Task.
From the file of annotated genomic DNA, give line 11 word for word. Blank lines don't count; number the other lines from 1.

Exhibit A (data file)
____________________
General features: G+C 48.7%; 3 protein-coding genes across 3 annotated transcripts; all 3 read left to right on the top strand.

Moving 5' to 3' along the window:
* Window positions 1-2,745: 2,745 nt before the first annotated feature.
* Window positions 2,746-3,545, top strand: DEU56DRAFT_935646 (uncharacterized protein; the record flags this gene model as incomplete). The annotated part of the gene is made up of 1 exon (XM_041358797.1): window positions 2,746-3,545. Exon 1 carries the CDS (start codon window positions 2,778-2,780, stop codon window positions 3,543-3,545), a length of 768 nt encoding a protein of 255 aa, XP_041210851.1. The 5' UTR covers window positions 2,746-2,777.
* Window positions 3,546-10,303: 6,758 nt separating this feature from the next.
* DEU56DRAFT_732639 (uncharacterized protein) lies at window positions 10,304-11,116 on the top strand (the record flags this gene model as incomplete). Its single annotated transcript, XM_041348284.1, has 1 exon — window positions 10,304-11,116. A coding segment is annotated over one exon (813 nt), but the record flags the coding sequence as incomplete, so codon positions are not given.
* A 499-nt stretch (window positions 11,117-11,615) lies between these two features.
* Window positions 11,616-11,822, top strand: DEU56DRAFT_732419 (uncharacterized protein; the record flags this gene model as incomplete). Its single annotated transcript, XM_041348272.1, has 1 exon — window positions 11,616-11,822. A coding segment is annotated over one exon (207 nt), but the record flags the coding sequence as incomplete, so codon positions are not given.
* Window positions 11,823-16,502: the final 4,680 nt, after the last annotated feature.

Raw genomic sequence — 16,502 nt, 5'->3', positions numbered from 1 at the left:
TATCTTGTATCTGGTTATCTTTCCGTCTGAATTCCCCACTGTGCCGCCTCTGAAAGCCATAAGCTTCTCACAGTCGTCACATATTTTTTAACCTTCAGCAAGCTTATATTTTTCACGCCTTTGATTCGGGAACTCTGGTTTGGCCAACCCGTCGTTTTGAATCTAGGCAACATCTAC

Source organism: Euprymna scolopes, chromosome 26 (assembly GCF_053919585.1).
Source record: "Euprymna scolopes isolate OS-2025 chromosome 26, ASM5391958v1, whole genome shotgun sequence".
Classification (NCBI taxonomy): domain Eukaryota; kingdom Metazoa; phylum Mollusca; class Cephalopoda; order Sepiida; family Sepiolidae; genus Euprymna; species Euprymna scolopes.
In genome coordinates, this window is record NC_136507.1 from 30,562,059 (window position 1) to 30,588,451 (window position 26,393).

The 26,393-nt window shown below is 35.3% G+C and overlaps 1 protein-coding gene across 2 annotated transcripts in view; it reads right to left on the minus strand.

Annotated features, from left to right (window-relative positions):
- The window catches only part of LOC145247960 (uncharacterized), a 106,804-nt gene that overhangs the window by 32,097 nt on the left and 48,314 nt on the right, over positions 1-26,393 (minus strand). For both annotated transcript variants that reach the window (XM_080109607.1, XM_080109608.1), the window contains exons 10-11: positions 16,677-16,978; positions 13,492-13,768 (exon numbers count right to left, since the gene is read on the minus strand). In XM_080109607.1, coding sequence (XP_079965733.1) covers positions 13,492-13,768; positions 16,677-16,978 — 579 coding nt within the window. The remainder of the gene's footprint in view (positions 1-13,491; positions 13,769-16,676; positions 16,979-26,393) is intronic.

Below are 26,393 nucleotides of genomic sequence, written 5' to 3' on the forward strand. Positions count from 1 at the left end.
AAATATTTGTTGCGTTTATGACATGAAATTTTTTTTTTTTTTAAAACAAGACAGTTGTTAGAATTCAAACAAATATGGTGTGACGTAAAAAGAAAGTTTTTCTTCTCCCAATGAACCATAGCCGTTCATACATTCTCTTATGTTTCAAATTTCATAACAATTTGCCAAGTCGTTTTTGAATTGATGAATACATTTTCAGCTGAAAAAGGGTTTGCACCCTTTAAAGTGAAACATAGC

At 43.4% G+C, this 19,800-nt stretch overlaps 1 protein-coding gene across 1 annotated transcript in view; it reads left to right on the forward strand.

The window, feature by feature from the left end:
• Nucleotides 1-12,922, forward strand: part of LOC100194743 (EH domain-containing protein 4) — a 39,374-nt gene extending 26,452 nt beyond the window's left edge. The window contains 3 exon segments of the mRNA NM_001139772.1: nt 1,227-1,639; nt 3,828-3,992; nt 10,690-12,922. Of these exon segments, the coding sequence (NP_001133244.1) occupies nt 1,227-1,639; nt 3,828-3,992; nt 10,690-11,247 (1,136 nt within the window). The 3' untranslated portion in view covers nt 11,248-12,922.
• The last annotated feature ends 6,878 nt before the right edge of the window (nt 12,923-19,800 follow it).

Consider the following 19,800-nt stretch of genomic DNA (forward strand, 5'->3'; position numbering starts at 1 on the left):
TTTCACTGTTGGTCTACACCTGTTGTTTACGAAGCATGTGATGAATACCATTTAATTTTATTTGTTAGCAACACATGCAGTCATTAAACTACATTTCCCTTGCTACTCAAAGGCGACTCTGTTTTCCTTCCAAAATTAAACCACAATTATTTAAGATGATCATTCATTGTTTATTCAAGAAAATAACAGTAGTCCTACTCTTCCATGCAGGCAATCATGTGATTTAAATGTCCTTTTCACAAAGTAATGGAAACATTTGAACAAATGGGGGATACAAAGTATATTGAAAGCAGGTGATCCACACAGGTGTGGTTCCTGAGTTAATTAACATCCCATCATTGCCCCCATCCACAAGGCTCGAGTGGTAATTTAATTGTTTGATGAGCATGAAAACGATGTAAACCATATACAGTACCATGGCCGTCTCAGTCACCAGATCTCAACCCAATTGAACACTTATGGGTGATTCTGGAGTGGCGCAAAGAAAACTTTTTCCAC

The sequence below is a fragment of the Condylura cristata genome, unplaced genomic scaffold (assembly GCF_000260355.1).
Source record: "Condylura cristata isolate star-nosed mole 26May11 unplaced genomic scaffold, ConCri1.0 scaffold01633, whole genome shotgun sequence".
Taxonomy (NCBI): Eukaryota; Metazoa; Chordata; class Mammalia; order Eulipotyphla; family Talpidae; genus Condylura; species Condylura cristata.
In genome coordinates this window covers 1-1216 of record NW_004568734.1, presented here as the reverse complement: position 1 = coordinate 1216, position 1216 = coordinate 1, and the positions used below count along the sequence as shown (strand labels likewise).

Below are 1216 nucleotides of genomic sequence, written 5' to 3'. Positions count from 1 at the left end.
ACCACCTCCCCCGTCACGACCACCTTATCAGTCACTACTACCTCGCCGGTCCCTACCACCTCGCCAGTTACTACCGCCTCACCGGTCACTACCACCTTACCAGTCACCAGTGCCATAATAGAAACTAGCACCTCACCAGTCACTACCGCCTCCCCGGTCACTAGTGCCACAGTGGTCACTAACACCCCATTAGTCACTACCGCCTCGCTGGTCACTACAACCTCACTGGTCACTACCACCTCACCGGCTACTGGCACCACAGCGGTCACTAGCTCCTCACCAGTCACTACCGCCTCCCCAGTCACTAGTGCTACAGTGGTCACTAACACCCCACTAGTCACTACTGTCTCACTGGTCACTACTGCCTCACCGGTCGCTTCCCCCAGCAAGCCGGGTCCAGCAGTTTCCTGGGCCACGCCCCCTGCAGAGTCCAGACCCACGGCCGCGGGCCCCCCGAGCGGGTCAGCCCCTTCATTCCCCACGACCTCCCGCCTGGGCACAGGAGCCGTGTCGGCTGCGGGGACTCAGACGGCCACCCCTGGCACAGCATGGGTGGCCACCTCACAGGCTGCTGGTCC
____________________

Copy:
TATCTTGTATCTGGTTATCTTTCCGTCTGAATTCCCCACTGTGCCGCCTCTGAAAGCCATAAGCTTCTCACAGTCGTCACATATTTTTTAACCTTCAGCAAGCTTATATTTTTCACGCCTTTGATTCGGGAACTCTGGTTTGGCCAACCCGTCGTTTTGAATCTAGGCAACATCTAC